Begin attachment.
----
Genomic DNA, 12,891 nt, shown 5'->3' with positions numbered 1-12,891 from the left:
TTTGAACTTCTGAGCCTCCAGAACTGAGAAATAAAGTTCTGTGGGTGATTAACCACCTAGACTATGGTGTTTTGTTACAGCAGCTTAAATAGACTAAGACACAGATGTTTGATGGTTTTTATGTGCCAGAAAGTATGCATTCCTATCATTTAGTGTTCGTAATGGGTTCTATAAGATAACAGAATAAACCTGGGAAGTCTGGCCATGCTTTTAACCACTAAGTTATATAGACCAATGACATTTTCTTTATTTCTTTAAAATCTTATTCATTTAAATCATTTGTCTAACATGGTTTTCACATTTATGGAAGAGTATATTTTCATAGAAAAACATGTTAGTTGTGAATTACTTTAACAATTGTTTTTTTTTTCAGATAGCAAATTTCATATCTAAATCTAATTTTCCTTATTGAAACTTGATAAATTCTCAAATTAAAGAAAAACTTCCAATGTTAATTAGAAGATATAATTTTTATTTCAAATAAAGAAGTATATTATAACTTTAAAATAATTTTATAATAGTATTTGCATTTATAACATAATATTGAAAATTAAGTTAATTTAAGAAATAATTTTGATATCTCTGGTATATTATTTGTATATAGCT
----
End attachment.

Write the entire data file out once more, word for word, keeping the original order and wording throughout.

Genomic DNA, 12,891 nt, shown 5'->3' with positions numbered 1-12,891 from the left:
TTTGAACTTCTGAGCCTCCAGAACTGAGAAATAAAGTTCTGTGGGTGATTAACCACCTAGACTATGGTGTTTTGTTACAGCAGCTTAAATAGACTAAGACACAGATGTTTGATGGTTTTTATGTGCCAGAAAGTATGCATTCCTATCATTTAGTGTTCGTAATGGGTTCTATAAGATAACAGAATAAACCTGGGAAGTCTGGCCATGCTTTTAACCACTAAGTTATATAGACCAATGACATTTTCTTTATTTCTTTAAAATCTTATTCATTTAAATCATTTGTCTAACATGGTTTTCACATTTATGGAAGAGTATATTTTCATAGAAAAACATGTTAGTTGTGAATTACTTTAACAATTGTTTTTTTTTTCAGATAGCAAATTTCATATCTAAATCTAATTTTCCTTATTGAAACTTGATAAATTCTCAAATTAAAGAAAAACTTCCAATGTTAATTAGAAGATATAATTTTTATTTCAAATAAAGAAGTATATTATAACTTTAAAATAATTTTATAATAGTATTTGCATTTATAACATAATATTGAAAATTAAGTTAATTTAAGAAATAATTTTGATATCTCTGGTATATTATTTGTATATAGCT